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Making patients fit for surgery

introducing a four pillar multimodal prehabilitation program in colorectal cancer

van Rooijen, Stefanus J.1; Molenaar, Charlotte J.L.1; Schep, Goof2; van Lieshout, Rianne H.M.A.3; Beijer, Sandra4; Dubbers, Rosalie5; Rademakers, Nicky5; Papen-Botterhuis, Nicole E.1; van Kempen, Suzanne6; Carli, Francesco7; Roumen, Rudi M.H.1; Slooter, Gerrit D.1

American Journal of Physical Medicine & Rehabilitation: May 13, 2019 - Volume Publish Ahead of Print - Issue - p
doi: 10.1097/PHM.0000000000001221
Research Article: PDF Only

Background Considering the relation between preoperative functional capacity and postoperative complications, enhancing a patients functional capacity prior to surgery with a prehabilitation program may facilitate faster recovery and improve quality of life. However, time before surgery is short, mandating a multimodal and high-intensity training approach. This study investigated feasibility and safety of a prehabilitation program for colorectal cancer.

Methods Multimodal prehabilitation was offered to patients eligible for participation. They were assigned to an intervention or control group by block randomisation. The prehabilitation program consisted of four interventions: in-hospital high-intensity endurance and strength training, high-protein nutrition, smoking cessation and psychological support. Program attendance, patient satisfaction, adverse events and functional capacity were determined.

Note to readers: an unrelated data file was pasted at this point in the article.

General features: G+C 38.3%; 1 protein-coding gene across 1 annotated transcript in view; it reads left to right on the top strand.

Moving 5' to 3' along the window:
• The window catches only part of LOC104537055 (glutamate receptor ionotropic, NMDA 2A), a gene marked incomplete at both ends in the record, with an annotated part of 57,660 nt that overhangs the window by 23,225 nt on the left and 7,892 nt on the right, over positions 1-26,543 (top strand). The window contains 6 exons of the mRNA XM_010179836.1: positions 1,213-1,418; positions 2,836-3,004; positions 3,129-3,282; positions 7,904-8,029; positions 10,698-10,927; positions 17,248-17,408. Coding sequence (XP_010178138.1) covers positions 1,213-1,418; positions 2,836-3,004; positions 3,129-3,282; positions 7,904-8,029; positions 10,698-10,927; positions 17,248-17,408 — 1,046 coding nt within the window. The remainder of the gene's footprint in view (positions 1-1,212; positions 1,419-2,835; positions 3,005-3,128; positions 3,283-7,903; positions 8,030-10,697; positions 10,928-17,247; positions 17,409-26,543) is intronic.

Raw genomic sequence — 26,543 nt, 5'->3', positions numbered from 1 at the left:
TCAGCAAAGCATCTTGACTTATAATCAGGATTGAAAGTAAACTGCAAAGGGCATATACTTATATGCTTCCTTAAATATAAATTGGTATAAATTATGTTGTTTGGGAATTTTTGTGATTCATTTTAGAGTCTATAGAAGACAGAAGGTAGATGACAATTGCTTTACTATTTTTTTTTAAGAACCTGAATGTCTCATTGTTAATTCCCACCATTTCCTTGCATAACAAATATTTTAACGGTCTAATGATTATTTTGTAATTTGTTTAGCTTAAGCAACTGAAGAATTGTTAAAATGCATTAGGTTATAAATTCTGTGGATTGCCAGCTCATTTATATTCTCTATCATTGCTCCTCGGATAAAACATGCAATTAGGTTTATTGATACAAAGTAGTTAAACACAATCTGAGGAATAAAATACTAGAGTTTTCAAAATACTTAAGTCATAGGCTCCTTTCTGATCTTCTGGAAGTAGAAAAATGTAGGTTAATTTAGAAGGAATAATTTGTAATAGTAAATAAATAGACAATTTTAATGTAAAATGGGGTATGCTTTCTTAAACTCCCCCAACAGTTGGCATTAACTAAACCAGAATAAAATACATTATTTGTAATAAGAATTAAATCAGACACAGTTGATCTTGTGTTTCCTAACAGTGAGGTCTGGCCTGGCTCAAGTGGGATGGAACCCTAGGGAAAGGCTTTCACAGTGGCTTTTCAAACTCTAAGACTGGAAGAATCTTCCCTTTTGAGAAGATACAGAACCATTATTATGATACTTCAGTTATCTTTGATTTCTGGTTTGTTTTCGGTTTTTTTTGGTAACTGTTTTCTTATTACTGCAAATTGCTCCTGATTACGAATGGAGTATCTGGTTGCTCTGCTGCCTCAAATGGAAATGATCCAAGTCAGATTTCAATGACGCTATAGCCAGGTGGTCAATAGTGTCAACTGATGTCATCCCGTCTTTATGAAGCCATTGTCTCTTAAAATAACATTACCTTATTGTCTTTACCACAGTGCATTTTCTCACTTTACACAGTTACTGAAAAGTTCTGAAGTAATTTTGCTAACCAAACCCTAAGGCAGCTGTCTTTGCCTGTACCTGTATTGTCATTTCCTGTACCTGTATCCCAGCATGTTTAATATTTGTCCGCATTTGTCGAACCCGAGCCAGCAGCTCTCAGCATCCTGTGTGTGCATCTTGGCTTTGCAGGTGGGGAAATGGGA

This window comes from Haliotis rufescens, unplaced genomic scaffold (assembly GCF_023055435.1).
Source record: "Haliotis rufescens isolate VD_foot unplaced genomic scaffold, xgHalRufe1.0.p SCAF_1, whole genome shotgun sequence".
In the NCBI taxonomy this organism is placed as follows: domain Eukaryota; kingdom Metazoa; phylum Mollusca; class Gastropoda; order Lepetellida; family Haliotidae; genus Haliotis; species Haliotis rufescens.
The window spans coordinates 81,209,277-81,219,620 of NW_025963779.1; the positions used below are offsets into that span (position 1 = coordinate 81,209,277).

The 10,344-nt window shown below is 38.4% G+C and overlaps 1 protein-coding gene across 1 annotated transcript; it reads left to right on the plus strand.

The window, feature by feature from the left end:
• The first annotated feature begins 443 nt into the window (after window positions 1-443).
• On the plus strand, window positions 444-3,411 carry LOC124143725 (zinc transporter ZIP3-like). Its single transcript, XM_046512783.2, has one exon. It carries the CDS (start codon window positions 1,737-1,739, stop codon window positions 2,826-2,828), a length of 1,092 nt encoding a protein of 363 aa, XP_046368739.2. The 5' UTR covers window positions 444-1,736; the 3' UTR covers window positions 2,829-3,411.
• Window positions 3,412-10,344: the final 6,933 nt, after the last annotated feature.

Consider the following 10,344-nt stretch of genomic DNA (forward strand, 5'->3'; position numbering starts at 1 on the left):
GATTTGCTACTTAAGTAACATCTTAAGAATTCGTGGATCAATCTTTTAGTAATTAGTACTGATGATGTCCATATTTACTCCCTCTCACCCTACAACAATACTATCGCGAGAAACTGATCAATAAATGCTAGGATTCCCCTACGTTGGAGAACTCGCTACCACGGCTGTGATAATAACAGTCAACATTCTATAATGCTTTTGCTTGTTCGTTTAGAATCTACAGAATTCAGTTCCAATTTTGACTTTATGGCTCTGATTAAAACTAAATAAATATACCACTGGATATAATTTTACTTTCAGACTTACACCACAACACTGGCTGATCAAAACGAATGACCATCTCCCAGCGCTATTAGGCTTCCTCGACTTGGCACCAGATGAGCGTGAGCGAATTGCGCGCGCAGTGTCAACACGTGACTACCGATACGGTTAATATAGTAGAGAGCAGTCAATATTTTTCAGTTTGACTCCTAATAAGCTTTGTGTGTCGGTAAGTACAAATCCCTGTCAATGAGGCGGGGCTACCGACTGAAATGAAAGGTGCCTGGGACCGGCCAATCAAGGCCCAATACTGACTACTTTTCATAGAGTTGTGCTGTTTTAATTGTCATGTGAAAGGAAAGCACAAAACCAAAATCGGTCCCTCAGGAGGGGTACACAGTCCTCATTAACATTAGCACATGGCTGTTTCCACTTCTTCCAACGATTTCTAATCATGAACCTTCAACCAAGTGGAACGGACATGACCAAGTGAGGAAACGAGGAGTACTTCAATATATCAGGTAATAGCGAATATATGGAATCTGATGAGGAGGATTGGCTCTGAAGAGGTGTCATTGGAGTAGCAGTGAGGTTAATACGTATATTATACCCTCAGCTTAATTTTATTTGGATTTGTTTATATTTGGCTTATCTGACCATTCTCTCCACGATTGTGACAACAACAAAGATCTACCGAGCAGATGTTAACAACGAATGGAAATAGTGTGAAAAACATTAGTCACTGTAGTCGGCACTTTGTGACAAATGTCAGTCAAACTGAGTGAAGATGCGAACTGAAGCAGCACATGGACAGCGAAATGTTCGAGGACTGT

Results Fifty patients participated in this study (prehabiilitaiton 20, control 30). Program evaluation revealed a high (90%) attendance rate and high level of patient satisfaction. No adverse events occurred. Endurance and/or strength were improved. 86% of patients with prehabilitation recovered to their baseline functional capacity 4 weeks post-operatively, 40% in the control group (p<0.01).

Conclusions Multimodal prehabilitation including high-intensity training for colorectal cancer patients is feasible, safe and effective. A randomized controlled trial (NTR5947) was initiated to determine whether prehabilitation may lower morbidity and mortality rates in colorectal surgery.

1Department of Surgical Oncology, Máxima Medical Center, Veldhoven, the Netherlands

2Department of Sports Medicine, Máxima Medical Center, Veldhoven, the Netherlands

3Department of Nutrition, Máxima Medical Center, Veldhoven, the Netherlands

4Netherlands Comprehensive Cancer Organisation, Utrecht, the Netherlands

5Department of Psychology, Máxima Medical Center, Veldhoven, the Netherlands

6Department of Physiotherapy, Máxima Medical Center, Veldhoven, the Netherlands

7Department of Anesthesiology, the Montréal General Hospital, McGill University, Montréal, Canada

Corresponding author + request for reprints: S.J. van Rooijen MD PhD, Máxima Medical Center, Department of Surgery, P.O. Box 7777, Veldhoven, the Netherlands, /

This pilot was financially supported (MMC2620) by the National Foundation against Cancer (Nationaal Fonds tegen Kanker). FrieslandCampina provided the Refit®TMP 90 Shakes. The funding sources had no role in the design of this study and did not have any role during its execution, analyses, interpretation of the data, or decision to submit results.

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